There is a long standing principle that the revenue from court fines and fixed penalties goes directly to the Consolidated Fund of the exchequer. However, cameras are a purely road safety measure. Neither the local traffic authorities, who place the cameras, nor the police, who operate them, can at present claim any of the fine revenue: and the fact that all fine revenue goes to the Consolidated Fund makes it difficult for them to afford to operate cameras effectively.

Following a treasury announcement on 9 December 1998 that they accepted the principle that, providing they meet strict criteria, the costs of some enforcement activities may be met from the money raised from fines, levies and fees, Ministers tasked officials with finding a new funding mechanism which will allow those who place and operate the cameras, as well as the courts who must process the prosecutions, to retain some of the fine revenue in order to be able to make fuller use of cameras. A new system has been developed by consultants (PA Consulting) following preparatory work by then DETR, Home Office, Lord Chancellor's Department and the Crown Prosecution Service, and with the support of the police, local authorities and Highways Agency.

The eight pilots started on 1 April 2000 which tested the new mechanism to ensure it meets the Treasury requirements. These are that they should:

be designed primarily to reduce road casualties, (although may deliver other benefits as well); provide for additional effort to the levels planned for the year 2000/01. Additional effort may be in the form of greater use of existing cameras, if justified, usually because there are constraints in processing fixed penalties; more cameras in order to enforce more often at existing camera housing sites; or more sites;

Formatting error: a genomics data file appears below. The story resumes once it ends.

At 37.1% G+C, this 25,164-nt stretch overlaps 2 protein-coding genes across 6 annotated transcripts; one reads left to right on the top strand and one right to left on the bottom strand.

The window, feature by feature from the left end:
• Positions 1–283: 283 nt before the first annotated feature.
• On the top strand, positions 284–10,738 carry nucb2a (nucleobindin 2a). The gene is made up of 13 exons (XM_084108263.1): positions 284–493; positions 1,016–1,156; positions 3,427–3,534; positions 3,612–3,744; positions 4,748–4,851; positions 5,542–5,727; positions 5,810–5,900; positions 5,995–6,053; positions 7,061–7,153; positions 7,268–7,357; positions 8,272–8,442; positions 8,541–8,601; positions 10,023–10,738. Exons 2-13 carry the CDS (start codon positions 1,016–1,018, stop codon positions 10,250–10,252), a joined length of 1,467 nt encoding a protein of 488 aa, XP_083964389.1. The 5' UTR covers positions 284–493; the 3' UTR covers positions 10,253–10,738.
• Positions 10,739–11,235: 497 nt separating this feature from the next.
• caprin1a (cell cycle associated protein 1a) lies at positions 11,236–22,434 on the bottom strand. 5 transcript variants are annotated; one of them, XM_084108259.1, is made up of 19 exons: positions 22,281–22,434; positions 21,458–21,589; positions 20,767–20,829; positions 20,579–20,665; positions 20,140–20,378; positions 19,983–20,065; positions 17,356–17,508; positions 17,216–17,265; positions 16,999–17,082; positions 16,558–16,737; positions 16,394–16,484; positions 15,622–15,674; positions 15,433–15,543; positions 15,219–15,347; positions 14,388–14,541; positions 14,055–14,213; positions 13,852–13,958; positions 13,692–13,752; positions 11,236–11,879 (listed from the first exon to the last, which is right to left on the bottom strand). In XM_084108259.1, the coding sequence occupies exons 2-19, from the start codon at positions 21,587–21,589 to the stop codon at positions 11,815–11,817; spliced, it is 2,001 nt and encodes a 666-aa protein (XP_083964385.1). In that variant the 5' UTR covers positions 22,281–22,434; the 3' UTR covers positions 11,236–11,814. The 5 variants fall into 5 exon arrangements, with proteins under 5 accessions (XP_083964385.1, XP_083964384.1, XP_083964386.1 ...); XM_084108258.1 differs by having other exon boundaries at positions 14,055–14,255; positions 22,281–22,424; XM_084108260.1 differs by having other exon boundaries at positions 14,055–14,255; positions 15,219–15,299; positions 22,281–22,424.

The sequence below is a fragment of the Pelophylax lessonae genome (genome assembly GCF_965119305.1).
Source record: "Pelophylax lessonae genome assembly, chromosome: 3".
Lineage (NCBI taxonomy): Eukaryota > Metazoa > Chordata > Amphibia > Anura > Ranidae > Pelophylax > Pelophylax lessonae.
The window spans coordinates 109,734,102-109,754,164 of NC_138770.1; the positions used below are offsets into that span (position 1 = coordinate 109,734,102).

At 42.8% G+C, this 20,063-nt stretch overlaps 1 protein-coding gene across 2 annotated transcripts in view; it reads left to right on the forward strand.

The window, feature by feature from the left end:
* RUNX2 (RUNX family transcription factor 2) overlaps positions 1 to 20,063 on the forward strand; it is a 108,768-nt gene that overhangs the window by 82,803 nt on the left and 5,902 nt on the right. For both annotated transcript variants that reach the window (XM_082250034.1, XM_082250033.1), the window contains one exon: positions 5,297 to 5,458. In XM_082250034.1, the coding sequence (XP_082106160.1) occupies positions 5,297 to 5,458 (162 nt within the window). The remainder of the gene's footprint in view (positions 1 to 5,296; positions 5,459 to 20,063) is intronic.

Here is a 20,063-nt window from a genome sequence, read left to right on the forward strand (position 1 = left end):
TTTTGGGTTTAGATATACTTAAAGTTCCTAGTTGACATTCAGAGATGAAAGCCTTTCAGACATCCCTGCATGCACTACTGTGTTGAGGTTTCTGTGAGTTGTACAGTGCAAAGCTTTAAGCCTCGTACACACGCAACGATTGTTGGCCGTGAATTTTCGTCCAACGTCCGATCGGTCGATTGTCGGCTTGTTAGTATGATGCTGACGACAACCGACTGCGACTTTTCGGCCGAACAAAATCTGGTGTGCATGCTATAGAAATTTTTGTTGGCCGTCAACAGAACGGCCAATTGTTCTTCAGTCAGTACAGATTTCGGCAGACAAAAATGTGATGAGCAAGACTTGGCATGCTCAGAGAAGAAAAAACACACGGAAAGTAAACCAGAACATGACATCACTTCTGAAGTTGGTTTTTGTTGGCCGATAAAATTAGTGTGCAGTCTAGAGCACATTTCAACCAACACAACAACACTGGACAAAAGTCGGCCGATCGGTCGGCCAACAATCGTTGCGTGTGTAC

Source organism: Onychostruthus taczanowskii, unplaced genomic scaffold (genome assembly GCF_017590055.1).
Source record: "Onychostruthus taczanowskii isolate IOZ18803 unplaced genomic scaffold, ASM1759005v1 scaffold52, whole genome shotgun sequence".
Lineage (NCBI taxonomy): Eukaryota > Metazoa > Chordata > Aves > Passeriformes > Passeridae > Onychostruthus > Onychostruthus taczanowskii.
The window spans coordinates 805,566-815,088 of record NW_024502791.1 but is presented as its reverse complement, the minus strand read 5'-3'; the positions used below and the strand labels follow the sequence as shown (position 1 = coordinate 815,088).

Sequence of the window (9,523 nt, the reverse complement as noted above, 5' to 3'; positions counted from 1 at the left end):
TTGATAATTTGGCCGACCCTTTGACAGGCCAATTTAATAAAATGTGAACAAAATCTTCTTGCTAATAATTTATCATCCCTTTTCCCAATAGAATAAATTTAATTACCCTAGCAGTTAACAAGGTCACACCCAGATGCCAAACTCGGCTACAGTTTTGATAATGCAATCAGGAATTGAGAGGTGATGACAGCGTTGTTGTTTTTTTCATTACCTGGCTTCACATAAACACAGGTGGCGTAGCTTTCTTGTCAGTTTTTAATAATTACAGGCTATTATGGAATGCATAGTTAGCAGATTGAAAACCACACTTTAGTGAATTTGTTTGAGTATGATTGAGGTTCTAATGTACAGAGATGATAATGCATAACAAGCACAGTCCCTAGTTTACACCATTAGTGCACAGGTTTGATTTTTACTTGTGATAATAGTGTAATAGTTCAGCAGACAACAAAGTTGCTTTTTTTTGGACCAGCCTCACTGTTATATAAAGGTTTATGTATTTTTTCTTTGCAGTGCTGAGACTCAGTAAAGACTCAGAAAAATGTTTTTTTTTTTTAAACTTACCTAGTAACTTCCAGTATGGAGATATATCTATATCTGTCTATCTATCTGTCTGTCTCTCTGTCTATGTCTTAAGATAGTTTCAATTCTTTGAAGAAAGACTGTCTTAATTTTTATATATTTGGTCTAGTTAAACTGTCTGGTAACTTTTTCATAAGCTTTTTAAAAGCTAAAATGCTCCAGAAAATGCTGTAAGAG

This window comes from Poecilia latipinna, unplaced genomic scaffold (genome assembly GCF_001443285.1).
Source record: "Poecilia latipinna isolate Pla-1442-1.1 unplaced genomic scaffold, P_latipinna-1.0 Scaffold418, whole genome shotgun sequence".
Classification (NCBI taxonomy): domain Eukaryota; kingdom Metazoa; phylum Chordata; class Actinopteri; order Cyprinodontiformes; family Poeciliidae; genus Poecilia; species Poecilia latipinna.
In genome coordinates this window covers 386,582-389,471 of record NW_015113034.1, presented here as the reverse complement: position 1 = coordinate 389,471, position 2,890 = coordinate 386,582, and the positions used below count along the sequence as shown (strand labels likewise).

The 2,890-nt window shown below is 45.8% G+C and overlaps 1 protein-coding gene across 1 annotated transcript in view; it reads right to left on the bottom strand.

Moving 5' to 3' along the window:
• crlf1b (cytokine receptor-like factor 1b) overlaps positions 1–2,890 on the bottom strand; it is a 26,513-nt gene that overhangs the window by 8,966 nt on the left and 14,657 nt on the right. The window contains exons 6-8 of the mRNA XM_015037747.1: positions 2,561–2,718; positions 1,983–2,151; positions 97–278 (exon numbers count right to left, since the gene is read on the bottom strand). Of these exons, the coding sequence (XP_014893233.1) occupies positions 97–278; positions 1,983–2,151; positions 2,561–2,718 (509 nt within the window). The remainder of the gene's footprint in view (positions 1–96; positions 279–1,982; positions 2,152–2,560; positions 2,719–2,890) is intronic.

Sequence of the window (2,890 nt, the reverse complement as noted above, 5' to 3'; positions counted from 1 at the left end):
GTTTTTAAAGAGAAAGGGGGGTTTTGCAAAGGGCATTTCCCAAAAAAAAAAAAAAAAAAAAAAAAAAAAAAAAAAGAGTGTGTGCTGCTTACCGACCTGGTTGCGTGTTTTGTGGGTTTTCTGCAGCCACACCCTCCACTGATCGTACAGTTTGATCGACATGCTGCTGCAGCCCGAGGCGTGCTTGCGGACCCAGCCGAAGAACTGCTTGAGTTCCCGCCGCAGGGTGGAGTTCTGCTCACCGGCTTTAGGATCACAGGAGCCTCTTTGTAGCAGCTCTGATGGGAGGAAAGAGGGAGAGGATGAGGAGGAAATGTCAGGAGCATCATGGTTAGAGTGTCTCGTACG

demonstrate adequate explanation to the public locally of the scheme's purpose well before it starts;

only cover allowable expenditure (eg, for cameras, housings, supporting equipment, facilities, staff and office processing equipment);

be self financing, with plans over time to reduce unit costs as efficiency gains are made from economies of scale. It is not intended that the whole of the fine income should be exhausted by the costs of collection. Any start up costs must be found locally;

be ring fenced, with no income from this source to be used other than for the costs of running the scheme. And there will be no specific pump priming capital funding from government.

The minister's new announcement allows the scheme to go ahead around the country. Cameras must only be sited where they will have a real effect on accidents and must be clearly visible. Further work on ensuring that cameras are visible and that there are clear, effective rules that work will be done by home secretary David Blunkett and transport ministers.

The eight pilot partnership areas are being carefully monitored and the results of their first year of operation from April 2000 to March 2001 have been prepared for DTLR by PA Consulting Group. These are summarised in a published document available on the DTLR website.

* see LGCnetfor details of the police forces taking part.